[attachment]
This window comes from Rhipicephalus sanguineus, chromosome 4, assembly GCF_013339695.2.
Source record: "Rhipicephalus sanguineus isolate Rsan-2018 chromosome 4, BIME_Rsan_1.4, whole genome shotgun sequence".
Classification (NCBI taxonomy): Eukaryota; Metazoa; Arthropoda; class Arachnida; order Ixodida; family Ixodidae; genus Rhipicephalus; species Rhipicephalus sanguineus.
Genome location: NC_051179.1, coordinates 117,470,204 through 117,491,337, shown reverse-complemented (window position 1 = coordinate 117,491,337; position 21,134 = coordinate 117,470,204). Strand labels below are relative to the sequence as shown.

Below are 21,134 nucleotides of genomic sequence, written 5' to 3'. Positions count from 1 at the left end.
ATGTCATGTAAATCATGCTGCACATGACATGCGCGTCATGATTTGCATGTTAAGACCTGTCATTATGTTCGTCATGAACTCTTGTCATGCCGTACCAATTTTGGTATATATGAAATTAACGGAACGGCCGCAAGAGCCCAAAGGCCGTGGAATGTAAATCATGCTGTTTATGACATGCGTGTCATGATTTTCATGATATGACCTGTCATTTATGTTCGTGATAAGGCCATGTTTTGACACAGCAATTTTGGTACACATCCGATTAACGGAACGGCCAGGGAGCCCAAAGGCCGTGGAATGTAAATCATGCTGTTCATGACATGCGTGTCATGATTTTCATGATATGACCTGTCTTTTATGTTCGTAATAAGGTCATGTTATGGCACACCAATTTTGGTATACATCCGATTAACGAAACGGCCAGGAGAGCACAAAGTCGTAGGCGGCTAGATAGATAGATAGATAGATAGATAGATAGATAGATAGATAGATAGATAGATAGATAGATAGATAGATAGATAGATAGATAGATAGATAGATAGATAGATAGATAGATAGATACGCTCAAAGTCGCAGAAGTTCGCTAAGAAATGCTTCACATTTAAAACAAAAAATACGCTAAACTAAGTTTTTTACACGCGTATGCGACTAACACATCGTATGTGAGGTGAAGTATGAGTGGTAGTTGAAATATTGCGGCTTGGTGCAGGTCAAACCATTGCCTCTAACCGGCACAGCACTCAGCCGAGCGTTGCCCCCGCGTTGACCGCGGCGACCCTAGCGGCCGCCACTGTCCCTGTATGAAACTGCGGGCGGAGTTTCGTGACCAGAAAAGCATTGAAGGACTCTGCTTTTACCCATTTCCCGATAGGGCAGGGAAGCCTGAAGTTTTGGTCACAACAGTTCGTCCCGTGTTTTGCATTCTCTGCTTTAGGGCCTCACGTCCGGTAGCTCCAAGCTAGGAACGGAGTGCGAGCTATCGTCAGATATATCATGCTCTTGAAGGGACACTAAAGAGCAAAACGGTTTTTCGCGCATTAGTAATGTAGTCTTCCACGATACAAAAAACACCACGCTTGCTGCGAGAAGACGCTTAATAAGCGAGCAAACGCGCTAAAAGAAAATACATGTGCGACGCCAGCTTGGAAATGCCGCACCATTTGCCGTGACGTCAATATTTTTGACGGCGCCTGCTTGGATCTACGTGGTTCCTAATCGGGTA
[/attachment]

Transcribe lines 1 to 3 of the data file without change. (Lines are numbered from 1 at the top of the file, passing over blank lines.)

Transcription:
This window comes from Rhipicephalus sanguineus, chromosome 4, assembly GCF_013339695.2.
Source record: "Rhipicephalus sanguineus isolate Rsan-2018 chromosome 4, BIME_Rsan_1.4, whole genome shotgun sequence".
Classification (NCBI taxonomy): Eukaryota; Metazoa; Arthropoda; class Arachnida; order Ixodida; family Ixodidae; genus Rhipicephalus; species Rhipicephalus sanguineus.